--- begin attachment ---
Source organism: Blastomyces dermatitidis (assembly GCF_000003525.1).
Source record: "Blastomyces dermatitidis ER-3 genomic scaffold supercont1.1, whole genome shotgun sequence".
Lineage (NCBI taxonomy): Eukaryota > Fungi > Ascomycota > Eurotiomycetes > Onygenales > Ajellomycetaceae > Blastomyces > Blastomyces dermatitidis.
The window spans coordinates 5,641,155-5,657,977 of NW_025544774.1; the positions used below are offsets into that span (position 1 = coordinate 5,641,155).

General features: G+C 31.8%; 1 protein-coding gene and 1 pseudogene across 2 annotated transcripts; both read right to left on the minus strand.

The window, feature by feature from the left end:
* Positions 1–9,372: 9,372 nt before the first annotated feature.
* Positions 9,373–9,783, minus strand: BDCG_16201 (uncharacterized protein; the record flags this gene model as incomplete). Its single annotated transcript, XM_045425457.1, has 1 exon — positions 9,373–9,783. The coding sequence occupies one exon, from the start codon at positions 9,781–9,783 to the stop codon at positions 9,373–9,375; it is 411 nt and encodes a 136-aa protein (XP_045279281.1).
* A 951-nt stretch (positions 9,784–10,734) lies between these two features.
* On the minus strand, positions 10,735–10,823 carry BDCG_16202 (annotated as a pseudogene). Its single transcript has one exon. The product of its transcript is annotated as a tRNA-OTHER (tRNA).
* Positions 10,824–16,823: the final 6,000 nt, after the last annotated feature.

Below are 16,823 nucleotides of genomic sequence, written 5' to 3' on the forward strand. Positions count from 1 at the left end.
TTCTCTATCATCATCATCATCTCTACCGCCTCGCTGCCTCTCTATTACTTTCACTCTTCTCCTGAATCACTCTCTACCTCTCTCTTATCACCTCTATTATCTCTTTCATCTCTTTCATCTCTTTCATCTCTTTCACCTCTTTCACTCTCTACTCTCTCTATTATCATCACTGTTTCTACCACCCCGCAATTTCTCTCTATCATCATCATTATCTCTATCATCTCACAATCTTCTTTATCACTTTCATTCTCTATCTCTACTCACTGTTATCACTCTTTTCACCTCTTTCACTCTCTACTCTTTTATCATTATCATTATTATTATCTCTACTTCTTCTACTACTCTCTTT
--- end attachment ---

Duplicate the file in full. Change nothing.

Source organism: Blastomyces dermatitidis (assembly GCF_000003525.1).
Source record: "Blastomyces dermatitidis ER-3 genomic scaffold supercont1.1, whole genome shotgun sequence".
Lineage (NCBI taxonomy): Eukaryota > Fungi > Ascomycota > Eurotiomycetes > Onygenales > Ajellomycetaceae > Blastomyces > Blastomyces dermatitidis.
The window spans coordinates 5,641,155-5,657,977 of NW_025544774.1; the positions used below are offsets into that span (position 1 = coordinate 5,641,155).

General features: G+C 31.8%; 1 protein-coding gene and 1 pseudogene across 2 annotated transcripts; both read right to left on the minus strand.

The window, feature by feature from the left end:
* Positions 1–9,372: 9,372 nt before the first annotated feature.
* Positions 9,373–9,783, minus strand: BDCG_16201 (uncharacterized protein; the record flags this gene model as incomplete). Its single annotated transcript, XM_045425457.1, has 1 exon — positions 9,373–9,783. The coding sequence occupies one exon, from the start codon at positions 9,781–9,783 to the stop codon at positions 9,373–9,375; it is 411 nt and encodes a 136-aa protein (XP_045279281.1).
* A 951-nt stretch (positions 9,784–10,734) lies between these two features.
* On the minus strand, positions 10,735–10,823 carry BDCG_16202 (annotated as a pseudogene). Its single transcript has one exon. The product of its transcript is annotated as a tRNA-OTHER (tRNA).
* Positions 10,824–16,823: the final 6,000 nt, after the last annotated feature.

Below are 16,823 nucleotides of genomic sequence, written 5' to 3' on the forward strand. Positions count from 1 at the left end.
TTCTCTATCATCATCATCATCTCTACCGCCTCGCTGCCTCTCTATTACTTTCACTCTTCTCCTGAATCACTCTCTACCTCTCTCTTATCACCTCTATTATCTCTTTCATCTCTTTCATCTCTTTCATCTCTTTCACCTCTTTCACTCTCTACTCTCTCTATTATCATCACTGTTTCTACCACCCCGCAATTTCTCTCTATCATCATCATTATCTCTATCATCTCACAATCTTCTTTATCACTTTCATTCTCTATCTCTACTCACTGTTATCACTCTTTTCACCTCTTTCACTCTCTACTCTTTTATCATTATCATTATTATTATCTCTACTTCTTCTACTACTCTCTTT